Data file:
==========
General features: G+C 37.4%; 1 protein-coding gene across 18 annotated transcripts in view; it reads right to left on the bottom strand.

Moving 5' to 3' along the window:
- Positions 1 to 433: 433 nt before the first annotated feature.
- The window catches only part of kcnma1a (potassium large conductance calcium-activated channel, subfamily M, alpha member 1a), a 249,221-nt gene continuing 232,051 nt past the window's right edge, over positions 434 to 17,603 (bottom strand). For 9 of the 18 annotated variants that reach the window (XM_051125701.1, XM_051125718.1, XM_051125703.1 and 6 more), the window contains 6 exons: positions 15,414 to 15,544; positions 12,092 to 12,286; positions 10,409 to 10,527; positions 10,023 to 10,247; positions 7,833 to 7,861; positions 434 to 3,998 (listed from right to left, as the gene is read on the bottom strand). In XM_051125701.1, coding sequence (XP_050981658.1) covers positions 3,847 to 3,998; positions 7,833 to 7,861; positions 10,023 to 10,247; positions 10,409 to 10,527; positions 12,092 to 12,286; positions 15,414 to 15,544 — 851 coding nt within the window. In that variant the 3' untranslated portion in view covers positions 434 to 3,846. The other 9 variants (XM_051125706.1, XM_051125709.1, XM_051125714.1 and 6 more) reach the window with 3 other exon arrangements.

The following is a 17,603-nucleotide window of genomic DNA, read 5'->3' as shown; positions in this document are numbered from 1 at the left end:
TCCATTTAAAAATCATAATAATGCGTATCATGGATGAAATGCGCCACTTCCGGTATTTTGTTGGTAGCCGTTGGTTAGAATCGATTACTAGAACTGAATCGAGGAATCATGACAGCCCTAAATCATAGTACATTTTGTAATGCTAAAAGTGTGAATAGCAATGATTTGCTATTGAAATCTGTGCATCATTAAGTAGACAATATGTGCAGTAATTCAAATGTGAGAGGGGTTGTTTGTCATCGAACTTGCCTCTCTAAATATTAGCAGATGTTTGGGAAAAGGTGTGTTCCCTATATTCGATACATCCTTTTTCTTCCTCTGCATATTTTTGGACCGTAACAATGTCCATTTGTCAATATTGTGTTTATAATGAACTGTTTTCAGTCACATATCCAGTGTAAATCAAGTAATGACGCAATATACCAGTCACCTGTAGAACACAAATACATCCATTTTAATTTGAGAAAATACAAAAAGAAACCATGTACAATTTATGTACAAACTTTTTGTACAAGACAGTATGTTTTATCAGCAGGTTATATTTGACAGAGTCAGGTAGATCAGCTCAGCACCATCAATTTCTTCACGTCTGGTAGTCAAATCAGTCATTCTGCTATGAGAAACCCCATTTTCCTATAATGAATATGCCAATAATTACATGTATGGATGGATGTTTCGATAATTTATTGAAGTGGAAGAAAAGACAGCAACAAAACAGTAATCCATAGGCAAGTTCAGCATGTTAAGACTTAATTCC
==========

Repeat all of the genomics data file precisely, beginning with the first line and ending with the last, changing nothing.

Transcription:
General features: G+C 37.4%; 1 protein-coding gene across 18 annotated transcripts in view; it reads right to left on the bottom strand.

Moving 5' to 3' along the window:
- Positions 1 to 433: 433 nt before the first annotated feature.
- The window catches only part of kcnma1a (potassium large conductance calcium-activated channel, subfamily M, alpha member 1a), a 249,221-nt gene continuing 232,051 nt past the window's right edge, over positions 434 to 17,603 (bottom strand). For 9 of the 18 annotated variants that reach the window (XM_051125701.1, XM_051125718.1, XM_051125703.1 and 6 more), the window contains 6 exons: positions 15,414 to 15,544; positions 12,092 to 12,286; positions 10,409 to 10,527; positions 10,023 to 10,247; positions 7,833 to 7,861; positions 434 to 3,998 (listed from right to left, as the gene is read on the bottom strand). In XM_051125701.1, coding sequence (XP_050981658.1) covers positions 3,847 to 3,998; positions 7,833 to 7,861; positions 10,023 to 10,247; positions 10,409 to 10,527; positions 12,092 to 12,286; positions 15,414 to 15,544 — 851 coding nt within the window. In that variant the 3' untranslated portion in view covers positions 434 to 3,846. The other 9 variants (XM_051125706.1, XM_051125709.1, XM_051125714.1 and 6 more) reach the window with 3 other exon arrangements.

The following is a 17,603-nucleotide window of genomic DNA, read 5'->3' as shown; positions in this document are numbered from 1 at the left end:
TCCATTTAAAAATCATAATAATGCGTATCATGGATGAAATGCGCCACTTCCGGTATTTTGTTGGTAGCCGTTGGTTAGAATCGATTACTAGAACTGAATCGAGGAATCATGACAGCCCTAAATCATAGTACATTTTGTAATGCTAAAAGTGTGAATAGCAATGATTTGCTATTGAAATCTGTGCATCATTAAGTAGACAATATGTGCAGTAATTCAAATGTGAGAGGGGTTGTTTGTCATCGAACTTGCCTCTCTAAATATTAGCAGATGTTTGGGAAAAGGTGTGTTCCCTATATTCGATACATCCTTTTTCTTCCTCTGCATATTTTTGGACCGTAACAATGTCCATTTGTCAATATTGTGTTTATAATGAACTGTTTTCAGTCACATATCCAGTGTAAATCAAGTAATGACGCAATATACCAGTCACCTGTAGAACACAAATACATCCATTTTAATTTGAGAAAATACAAAAAGAAACCATGTACAATTTATGTACAAACTTTTTGTACAAGACAGTATGTTTTATCAGCAGGTTATATTTGACAGAGTCAGGTAGATCAGCTCAGCACCATCAATTTCTTCACGTCTGGTAGTCAAATCAGTCATTCTGCTATGAGAAACCCCATTTTCCTATAATGAATATGCCAATAATTACATGTATGGATGGATGTTTCGATAATTTATTGAAGTGGAAGAAAAGACAGCAACAAAACAGTAATCCATAGGCAAGTTCAGCATGTTAAGACTTAATTCC